3

I have a lot of record in my database and for data analysis, I need to show count of records for each day including days when I do not have any record, so result is 0.

For example I have these records (SQL Fiddle):

CREATE TABLE Tabs
    (`timestamp` varchar(10), `id` int)
;

INSERT INTO Tabs
    (`timestamp`, `id`)
VALUES
    ('2015-01-01', 1),
    ('2015-01-01', 2),
    ('2015-01-02', 3),
    ('2015-01-02', 4),
    ('2015-01-02', 5),
    ('2015-01-04', 6),
    ('2015-01-05', 7),
    ('2015-01-05', 8)
; 

When I use this query:

SELECT `timestamp`, COUNT(*)
FROM Tabs
GROUP BY `timestamp`

I get ths result:

timestamp   COUNT(*)
2015-01-01  2
2015-01-02  3
2015-01-04  1
2015-01-05  2

But I need 2015-01-03 too with 0, so correct output for me is:

timestamp   COUNT(*)
2015-01-01  2
2015-01-02  3
2015-01-02  0
2015-01-04  1
2015-01-05  2

How can I realize it please?

  • 2
    you need to use a calendar table and then do a LEFT JOIN – Lamak Feb 8 '16 at 13:32
  • 1
    That column needs to be DATE, not a varchar(10). – ypercubeᵀᴹ Feb 8 '16 at 13:55
5

I suppose you know the date_start and date_end and you won't work on more than 1000 days although it can be extended.

This example works with these values:

SET @date_start := CAST('20150101' as date);
SET @date_end := CAST('20150108' as date);

Below queries return each day between @date_start (2015-01-01) and @date_end(2015-01-08). This is similar to a calendar. The full list of days can then be LEFT JOIN to the list of available days in the table.

Using SELECT ... UNION ALL ...

SELECT @date := date_add(@date, INTERVAL 1 DAY) as date
FROM (
    SELECT 0 as n UNION ALL SELECT 1 UNION ALL SELECT 2 UNION ALL SELECT 3 UNION ALL SELECT 4 
    UNION ALL SELECT 5 UNION ALL SELECT 6 UNION ALL SELECT 7 UNION ALL SELECT 8 UNION ALL SELECT 9
  )d10, (
    SELECT 0 as n UNION ALL SELECT 1 UNION ALL SELECT 2 UNION ALL SELECT 3 UNION ALL SELECT 4 
    UNION ALL SELECT 5 UNION ALL SELECT 6 UNION ALL SELECT 7 UNION ALL SELECT 8 UNION ALL SELECT 9   
  )d100, (
    SELECT 0 as n UNION ALL SELECT 1 UNION ALL SELECT 2 UNION ALL SELECT 3 UNION ALL SELECT 4 
    UNION ALL SELECT 5 UNION ALL SELECT 6 UNION ALL SELECT 7 UNION ALL SELECT 8 UNION ALL SELECT 9   
  ) d1000
  , (SELECT @date := date_add(@date_start, INTERVAL -1 DAY)) v
WHERE @date < @date_end
;

Output:

date
2015-01-01
2015-01-02
2015-01-03
2015-01-04
2015-01-05
2015-01-06
2015-01-07
2015-01-08
  • Each inner SELECT ... UNION ALL ... returns 10 rows from 0 to 9
  • This SELECT is used and CROSS JOIN 3 times and returns 1000 rows (10*10*10) from day 0 to day 999
  • Because 1 is added to @date, it means that it can return up to 1000 consecutives days
  • You can work on 10.000 days if you add one more SELECT ... UNION ALL ... and so on or on 100 if the third join is removed
  • You can then LEFT JOIN this query with your table

Using a view

It is probably easier to create a view with numbers from 0 to 9 and CROSS JOIN it 3 times or create 1 single view from 0 to 999:

CREATE VIEW viewDec As
  SELECT 0 as n UNION ALL SELECT 1 UNION ALL SELECT 2 UNION ALL SELECT 3 UNION ALL SELECT 4 
  UNION ALL SELECT 5 UNION ALL SELECT 6 UNION ALL SELECT 7 UNION ALL SELECT 8 UNION ALL SELECT 9
;    

SELECT @date := date_add(@date, INTERVAL 1 DAY) as date
FROM viewDec d10, viewDec d100, viewDec d1000
    , (SELECT @date := date_add(@date_start, INTERVAL -1 DAY)) v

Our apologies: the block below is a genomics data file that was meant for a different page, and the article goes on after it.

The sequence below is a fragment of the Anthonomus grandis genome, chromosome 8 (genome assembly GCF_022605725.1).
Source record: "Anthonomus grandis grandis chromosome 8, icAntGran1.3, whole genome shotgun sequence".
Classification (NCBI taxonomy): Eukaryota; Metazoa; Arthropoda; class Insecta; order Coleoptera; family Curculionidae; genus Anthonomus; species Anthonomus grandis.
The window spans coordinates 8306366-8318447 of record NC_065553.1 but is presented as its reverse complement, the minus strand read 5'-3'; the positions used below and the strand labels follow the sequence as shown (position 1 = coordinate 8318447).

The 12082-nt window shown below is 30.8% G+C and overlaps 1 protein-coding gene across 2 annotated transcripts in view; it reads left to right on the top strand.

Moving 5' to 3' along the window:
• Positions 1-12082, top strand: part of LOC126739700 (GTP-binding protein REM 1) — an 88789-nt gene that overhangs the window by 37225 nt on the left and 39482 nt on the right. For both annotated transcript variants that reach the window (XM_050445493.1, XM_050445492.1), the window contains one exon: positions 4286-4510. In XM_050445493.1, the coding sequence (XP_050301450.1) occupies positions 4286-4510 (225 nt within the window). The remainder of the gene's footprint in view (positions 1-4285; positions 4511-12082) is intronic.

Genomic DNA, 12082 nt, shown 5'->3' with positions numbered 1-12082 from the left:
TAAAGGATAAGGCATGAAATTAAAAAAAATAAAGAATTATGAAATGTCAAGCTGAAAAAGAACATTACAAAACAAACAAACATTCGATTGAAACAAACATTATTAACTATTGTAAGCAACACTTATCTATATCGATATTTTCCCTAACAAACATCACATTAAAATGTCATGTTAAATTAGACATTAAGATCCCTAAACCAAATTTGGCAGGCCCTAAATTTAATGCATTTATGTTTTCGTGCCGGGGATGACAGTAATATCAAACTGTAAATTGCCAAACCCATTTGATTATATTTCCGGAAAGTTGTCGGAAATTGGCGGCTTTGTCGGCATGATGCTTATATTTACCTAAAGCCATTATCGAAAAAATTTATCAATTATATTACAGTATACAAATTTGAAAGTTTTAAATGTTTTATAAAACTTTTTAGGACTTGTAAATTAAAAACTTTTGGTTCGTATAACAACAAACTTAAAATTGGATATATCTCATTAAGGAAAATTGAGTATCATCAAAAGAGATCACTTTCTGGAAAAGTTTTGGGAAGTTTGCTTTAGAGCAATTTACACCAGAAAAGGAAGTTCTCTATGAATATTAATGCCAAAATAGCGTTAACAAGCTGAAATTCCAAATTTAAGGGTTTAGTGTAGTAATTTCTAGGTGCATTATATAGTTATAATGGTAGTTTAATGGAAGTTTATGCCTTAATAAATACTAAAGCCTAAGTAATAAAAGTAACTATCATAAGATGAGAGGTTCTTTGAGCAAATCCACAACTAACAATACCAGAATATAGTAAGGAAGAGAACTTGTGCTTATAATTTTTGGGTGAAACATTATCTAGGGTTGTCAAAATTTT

WHERE @date < @date_end
;
  • You can work on 10.000 days by adding an extra viewDec d10000 ...

Using an existing table

It is also possible to replace the SELECT or VIEW by an existing table with enough rows (1000 in this example):

SELECT @date := date_add(@date, INTERVAL 1 DAY) as date
FROM (SELECT 1 as n FROM table_with_over_1000_rows LIMIT 1000) t
    , (SELECT @date := date_add(@date_start, INTERVAL -1 DAY)) v
WHERE @date < @date_end
;

Full query (using viewDec)

SELECT `date`, count(t.`id`)
FROM (
  SELECT @date := date_add(@date, INTERVAL 1 DAY) as date
  FROM viewDec d10, viewDec d100, viewDec d1000
    , (SELECT @date := date_add(@date_start, INTERVAL -1 DAY)) v
  WHERE @date < @date_end  
) d
LEFT JOIN (
    SELECT `id`, `timestamp`
    FROM Tabs
    /* WHERE sensor = 10 */
) t
    ON d.`date` = t.`timestamp`
GROUP BY d.`date`
;

In this SQL Fiddle timestamp has been replaced by a type date column.

Output:

date        count(t.`id`)
2015-01-01  2
2015-01-02  3
2015-01-03  0
2015-01-04  1
2015-01-05  2
2015-01-06  0
2015-01-07  0
2015-01-08  0
| improve this answer | |
  • One thing yet please. What form of select will when I need restrict, that I need get only records with "0" values for some sensor from my database, for example: SELECT timestamp, COUNT(*) FROM Tabs WHERE Tabs.sensor = "10" GROUP BY timestamp If I use it, it does not show values with "0"... – user41060 Feb 9 '16 at 10:46
  • I am not sure I understand. Do you need Group By ... Having count() = 10 ? – Julien Vavasseur Feb 9 '16 at 10:47
  • No, I need apply this select only for records that satisfy the condition that their Tabs.sensor ID is 10. After I need apply the same condition for records that is ID (Tabs.sensor) for example 5 and etc. Sensor is column in table Tabs that identify my sensors. And I need show records with 0 only for some these sensors (for example for sensor that Tabs.sensor = "10")... – user41060 Feb 9 '16 at 11:59
  • 1
    I move Tabs t to a subquery where a where clause can be added. another option without a subquery is sensor=10 or sensor is null – Julien Vavasseur Feb 9 '16 at 13:04

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